From raindrops rolling off the waxy surface of a waterlily leaf, to the efficiency of desalination membranes, interactions between water molecules and water-repellent "hydrophobic" surfaces are all around us. The interplay becomes even more intriguing when a thin water layer becomes sandwiched between two hydrophobic surfaces, KAUST researchers have shown.
In the early 1980s, researchers first noted an unexpected effect when two hydrophobic surfaces were slowly brought together in water. “At some point, the two surfaces would suddenly jump into contact—like two magnets being brought together,” says Himanshu Mishra from KAUST's Water Desalination and Reuse Center. Mishra’s lab investigates water at all length scales, from reducing water consumption in agriculture, to the properties of individual water molecules.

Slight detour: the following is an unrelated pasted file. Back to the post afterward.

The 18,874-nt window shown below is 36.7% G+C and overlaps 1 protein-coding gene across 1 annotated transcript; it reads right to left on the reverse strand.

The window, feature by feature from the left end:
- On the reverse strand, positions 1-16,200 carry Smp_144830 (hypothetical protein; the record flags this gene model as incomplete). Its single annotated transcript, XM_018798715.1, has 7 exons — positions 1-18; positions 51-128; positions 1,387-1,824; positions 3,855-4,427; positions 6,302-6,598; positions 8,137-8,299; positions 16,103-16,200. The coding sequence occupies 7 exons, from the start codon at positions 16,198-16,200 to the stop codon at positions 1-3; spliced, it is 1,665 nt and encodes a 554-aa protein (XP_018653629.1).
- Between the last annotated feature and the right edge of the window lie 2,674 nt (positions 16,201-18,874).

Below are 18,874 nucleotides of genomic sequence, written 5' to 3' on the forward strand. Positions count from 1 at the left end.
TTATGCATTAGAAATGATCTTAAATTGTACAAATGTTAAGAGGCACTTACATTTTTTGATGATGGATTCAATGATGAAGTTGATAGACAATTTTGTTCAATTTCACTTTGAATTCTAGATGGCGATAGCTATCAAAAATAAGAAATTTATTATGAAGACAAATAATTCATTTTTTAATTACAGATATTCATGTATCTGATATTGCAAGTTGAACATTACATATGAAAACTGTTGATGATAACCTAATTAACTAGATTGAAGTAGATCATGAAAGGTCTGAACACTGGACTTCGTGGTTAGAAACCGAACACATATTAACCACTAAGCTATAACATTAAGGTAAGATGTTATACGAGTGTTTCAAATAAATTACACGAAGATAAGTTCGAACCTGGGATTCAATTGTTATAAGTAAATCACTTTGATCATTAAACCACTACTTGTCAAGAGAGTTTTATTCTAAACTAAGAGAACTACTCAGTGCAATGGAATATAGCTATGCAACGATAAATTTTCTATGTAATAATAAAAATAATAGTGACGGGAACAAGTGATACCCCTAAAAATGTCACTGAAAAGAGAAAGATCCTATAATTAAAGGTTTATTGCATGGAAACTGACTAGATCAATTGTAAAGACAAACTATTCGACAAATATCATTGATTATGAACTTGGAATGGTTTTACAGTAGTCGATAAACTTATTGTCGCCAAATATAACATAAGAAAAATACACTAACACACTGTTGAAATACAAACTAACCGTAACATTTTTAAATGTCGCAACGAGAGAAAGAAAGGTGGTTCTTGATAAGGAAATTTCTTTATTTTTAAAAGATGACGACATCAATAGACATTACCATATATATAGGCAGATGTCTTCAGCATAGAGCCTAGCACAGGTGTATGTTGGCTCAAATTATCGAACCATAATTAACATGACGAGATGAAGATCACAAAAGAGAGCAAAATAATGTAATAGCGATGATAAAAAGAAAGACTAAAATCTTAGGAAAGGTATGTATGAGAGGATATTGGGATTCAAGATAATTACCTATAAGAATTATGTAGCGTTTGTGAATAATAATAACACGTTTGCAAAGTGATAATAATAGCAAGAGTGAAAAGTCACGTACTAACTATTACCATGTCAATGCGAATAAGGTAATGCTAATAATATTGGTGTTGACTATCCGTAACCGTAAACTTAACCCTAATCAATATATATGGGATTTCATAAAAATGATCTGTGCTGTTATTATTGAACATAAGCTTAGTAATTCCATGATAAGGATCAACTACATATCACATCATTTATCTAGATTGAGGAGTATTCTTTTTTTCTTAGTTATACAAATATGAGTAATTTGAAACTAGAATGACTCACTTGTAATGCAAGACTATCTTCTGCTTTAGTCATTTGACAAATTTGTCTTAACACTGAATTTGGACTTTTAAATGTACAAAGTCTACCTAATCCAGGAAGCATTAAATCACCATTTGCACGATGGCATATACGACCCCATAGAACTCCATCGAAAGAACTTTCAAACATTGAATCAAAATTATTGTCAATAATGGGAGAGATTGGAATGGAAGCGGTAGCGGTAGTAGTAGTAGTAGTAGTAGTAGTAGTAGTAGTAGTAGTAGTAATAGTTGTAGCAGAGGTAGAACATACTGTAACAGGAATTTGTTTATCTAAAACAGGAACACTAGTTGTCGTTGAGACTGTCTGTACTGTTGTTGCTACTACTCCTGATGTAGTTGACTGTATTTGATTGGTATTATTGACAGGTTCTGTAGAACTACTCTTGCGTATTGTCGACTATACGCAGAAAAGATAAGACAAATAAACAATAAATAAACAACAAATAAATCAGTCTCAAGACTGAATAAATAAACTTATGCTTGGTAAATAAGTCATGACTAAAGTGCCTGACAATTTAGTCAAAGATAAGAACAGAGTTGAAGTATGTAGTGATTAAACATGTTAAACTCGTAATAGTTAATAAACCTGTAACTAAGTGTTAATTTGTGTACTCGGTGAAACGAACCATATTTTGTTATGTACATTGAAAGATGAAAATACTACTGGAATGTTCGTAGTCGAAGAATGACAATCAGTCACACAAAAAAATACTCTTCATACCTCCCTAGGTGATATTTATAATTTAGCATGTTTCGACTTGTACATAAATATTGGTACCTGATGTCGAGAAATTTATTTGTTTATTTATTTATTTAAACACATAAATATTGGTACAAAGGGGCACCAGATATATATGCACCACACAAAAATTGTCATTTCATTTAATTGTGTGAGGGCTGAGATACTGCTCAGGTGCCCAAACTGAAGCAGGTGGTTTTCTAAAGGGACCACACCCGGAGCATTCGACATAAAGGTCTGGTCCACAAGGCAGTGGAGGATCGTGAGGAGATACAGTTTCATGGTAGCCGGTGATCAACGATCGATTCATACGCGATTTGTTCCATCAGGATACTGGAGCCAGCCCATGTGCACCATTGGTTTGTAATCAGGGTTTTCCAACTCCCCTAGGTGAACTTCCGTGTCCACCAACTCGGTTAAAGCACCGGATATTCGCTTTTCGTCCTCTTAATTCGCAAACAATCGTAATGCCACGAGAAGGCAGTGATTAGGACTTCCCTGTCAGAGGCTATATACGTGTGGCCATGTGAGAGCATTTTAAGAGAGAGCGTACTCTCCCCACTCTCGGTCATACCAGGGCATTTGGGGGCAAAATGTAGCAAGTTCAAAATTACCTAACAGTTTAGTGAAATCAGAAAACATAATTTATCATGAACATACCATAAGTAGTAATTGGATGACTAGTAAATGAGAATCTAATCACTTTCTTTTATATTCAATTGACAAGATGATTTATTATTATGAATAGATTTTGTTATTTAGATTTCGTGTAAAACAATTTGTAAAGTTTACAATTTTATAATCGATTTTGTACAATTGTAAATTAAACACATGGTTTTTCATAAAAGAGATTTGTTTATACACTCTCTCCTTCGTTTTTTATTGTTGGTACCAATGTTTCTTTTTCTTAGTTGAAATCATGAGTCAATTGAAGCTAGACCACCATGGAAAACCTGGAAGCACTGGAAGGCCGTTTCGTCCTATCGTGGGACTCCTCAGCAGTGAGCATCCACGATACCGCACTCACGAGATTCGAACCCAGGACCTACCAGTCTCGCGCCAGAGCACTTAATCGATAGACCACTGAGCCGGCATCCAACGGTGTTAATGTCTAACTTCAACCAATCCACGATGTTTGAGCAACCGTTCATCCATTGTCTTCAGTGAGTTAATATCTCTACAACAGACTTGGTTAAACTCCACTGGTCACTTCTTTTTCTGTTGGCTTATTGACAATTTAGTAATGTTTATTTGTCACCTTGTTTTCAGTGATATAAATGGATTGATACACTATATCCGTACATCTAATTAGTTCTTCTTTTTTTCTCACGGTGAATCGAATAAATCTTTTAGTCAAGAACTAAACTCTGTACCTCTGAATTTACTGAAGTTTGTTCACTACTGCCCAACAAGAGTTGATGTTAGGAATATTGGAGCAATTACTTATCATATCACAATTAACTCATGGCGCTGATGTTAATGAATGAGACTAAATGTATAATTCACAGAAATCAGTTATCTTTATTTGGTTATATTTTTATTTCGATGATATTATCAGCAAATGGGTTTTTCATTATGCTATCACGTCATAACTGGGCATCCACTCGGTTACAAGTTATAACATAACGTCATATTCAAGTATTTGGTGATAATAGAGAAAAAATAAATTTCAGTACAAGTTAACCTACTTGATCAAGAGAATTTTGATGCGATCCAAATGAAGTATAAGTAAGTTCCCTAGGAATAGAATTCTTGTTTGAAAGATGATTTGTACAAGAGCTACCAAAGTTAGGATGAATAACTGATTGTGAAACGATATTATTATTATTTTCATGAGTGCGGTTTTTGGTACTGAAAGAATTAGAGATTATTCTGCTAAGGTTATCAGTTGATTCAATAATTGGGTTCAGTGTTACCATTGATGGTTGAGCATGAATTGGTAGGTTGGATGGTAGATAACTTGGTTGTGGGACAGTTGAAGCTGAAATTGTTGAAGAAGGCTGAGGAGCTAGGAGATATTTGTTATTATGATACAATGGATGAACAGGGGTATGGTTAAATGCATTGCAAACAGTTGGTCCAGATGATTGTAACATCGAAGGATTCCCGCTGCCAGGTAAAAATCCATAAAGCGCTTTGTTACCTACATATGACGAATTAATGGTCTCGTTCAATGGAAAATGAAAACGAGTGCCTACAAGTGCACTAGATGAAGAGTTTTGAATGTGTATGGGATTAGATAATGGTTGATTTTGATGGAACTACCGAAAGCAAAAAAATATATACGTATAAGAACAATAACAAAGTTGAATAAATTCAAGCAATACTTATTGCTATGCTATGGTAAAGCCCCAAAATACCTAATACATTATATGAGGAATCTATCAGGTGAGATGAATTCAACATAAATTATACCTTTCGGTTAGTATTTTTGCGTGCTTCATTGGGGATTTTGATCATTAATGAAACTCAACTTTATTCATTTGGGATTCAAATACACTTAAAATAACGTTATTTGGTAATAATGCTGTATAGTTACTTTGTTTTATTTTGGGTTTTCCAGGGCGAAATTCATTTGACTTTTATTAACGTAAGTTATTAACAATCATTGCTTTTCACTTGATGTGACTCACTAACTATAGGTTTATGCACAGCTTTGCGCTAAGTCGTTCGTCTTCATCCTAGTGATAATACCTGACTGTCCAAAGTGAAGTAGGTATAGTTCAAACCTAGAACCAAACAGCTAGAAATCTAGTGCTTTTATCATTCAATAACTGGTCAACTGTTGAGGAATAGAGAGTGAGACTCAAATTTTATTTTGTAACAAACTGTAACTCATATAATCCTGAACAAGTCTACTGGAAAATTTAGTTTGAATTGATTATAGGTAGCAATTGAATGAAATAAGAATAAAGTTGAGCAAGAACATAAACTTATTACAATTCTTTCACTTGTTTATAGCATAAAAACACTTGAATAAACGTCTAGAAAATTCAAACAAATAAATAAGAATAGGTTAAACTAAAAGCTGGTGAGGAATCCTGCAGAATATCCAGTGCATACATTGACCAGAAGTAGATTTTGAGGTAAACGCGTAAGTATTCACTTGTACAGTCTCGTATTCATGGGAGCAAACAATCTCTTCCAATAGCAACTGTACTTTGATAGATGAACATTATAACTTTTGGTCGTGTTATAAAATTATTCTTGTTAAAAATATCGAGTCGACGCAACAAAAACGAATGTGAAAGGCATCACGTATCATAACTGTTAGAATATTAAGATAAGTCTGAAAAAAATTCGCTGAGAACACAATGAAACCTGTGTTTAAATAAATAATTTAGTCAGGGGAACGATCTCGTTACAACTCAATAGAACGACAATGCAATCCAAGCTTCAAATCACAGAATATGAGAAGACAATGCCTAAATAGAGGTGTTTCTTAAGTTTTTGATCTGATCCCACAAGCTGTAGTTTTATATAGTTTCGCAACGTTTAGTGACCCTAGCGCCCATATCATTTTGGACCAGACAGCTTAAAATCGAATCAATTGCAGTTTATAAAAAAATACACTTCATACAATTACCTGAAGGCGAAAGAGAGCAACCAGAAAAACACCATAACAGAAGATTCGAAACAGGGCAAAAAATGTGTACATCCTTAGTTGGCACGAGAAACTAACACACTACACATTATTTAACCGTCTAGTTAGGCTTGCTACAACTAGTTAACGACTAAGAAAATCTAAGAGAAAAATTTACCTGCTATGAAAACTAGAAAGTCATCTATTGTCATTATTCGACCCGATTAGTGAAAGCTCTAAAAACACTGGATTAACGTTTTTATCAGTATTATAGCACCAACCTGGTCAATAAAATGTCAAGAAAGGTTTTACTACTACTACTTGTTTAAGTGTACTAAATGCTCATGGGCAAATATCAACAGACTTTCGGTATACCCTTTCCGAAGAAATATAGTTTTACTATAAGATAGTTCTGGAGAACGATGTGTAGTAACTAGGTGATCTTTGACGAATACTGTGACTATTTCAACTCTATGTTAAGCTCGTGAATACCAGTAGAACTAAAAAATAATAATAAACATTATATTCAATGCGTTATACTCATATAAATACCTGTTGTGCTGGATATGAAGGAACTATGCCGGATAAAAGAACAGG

Researchers were unable to explain the phenomenon at the molecular level, so in 2016, Mishra organized a KAUST conference on the subject. “We brought together leaders in the field—experimentalists and theorists—leading to intense debates on the understanding of hydrophobic surface forces,” he says.
Image: Measuring forces between hydrophobic surfaces at molecular resolution pin-points the contribution of the quantum nature of water's hydrogen atoms to the hydrophobic interaction.
2019 KAUST; Xavier Pita